How Accurate is Census Information And Will it Help Me in Finding My Family Members?

If you’re looking for more information to further your family tree research project, you’ve probably looked for birth records, death records, perhaps even military records. Have you looked for census information?

A census is an official count of the population. In the United States, the federal government started conducting censuses in the eighteenth century. Unfortunately a lot of that information has been lost to fire. However, the 1930 census is still available and it’s the largest census released thus far for public access. It contains records for approximately 123 million Americans and since tracing your history back to that date is probably fairly easy, this census can provide some useful information.

In Canada, the country’s first census was in 1666, though 1871 marks the first national census when a total of 98 colonial and regional censuses were carried out.

What Information Does a Census Provide?

The US census, in particular the 1930 census, provides the following information:
  * Address
  * Occupant
  * Residence
  * Sex
  * Race
  * Age
  * Marital Status
  * College Attendance
  * Ability To Read And Write
  * Birthplace
  * Birthplace Of Parents
  * Citizenship
  * Occupation
  * Military

As you can see, much of this information is invaluable to helping you put together a comprehensive family picture. The information can be used to fill in gaps, verify information you’ve already found or point you in a new direction.

Where can You access Census information?

The US and Canadian census information can be accessed by subscribing to one of any number of archival organizations online. However, many also offer free trials. You can also visit the national archives to access this information for free.

Is the Census Information Accurate?

The truth is there are often errors in census information. This occurs due to a number of issues like, the person recording the information had messy handwriting. They may also misspell information or just not hear the information correctly.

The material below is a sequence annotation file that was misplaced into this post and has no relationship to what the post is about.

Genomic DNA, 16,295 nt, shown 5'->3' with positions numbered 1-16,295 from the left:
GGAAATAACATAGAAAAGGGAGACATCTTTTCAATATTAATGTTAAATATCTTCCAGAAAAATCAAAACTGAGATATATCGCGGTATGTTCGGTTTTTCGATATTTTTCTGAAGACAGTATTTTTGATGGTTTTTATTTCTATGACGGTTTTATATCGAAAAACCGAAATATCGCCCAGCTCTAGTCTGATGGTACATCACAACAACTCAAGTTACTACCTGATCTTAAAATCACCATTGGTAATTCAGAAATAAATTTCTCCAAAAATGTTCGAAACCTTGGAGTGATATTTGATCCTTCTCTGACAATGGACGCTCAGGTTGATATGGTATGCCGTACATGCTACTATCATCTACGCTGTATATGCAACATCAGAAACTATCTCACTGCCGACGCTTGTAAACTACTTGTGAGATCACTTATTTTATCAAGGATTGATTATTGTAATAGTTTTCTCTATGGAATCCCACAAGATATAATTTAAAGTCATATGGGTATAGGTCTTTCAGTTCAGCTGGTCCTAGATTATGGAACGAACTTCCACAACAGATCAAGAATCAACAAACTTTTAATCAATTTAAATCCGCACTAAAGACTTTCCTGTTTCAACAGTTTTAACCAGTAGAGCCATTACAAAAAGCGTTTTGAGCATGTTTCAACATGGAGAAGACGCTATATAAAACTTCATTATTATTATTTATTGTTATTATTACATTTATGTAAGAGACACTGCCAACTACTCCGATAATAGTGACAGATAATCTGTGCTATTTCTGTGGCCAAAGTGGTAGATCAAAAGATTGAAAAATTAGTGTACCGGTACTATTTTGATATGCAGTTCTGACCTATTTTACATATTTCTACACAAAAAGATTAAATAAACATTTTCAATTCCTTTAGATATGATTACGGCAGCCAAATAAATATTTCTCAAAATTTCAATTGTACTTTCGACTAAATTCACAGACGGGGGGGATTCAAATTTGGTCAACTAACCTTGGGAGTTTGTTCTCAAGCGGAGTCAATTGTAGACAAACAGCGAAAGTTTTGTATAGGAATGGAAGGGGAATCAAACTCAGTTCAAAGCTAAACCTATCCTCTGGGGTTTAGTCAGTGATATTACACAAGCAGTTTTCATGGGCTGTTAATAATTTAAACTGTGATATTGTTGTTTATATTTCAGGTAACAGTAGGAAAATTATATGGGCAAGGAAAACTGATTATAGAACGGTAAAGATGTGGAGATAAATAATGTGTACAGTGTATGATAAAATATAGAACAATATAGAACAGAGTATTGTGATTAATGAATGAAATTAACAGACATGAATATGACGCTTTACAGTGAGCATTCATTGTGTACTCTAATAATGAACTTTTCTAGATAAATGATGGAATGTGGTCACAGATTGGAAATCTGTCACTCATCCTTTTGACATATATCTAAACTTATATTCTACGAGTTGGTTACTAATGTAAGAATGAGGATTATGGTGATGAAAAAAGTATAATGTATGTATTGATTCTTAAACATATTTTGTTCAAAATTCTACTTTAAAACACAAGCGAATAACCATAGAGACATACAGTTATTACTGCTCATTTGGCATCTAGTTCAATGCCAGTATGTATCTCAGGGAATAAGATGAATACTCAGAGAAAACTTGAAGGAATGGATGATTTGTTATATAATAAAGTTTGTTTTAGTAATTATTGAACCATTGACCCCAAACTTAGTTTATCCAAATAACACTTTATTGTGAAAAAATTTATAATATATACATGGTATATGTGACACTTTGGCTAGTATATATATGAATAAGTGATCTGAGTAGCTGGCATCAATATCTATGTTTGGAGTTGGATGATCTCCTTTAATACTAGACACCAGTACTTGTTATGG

To get around these errors, the first step is to be aware of them. Understand that names may have been misheard and look for surnames that sound like the name you’re looking for. Additionally, look for common misspellings, initials, nicknames, and letters which are commonly mistaken for other letters. O and Q, for example are commonly mistaken for each other.

Always, with any information you uncover, try to validate it with at least one other source. That way you know your family tree information is accurate.

Census information can be quite valuable in your quest for a family tree. While the records are limited, somewhat tricky to access and can contain errors, it’s definitely a good source of information.

Use the census to point you in a new direction, or fill in some gaps. Make sure to keep copies of your notes, including any information you think might belong to your family but are unsure of. Eventually all the pieces will come together.

Previous articles:
  What Is Genealogy?
  Why is Genealogy Important?
  What To Do When You Have A Common Surname
  Do I Need The Help Of A Professional Genealogist?
  How to find free basic genealogy information
  Understanding Birth Records In Genealogy Research
  Understanding Death Records In Genealogy Research

Next article: Finding and Understanding Immigration Records

About the Author Admin

Internet Specialist by trade and passionate about my family's history, I set out to try and reconnect the many lost connections with my paternal family.

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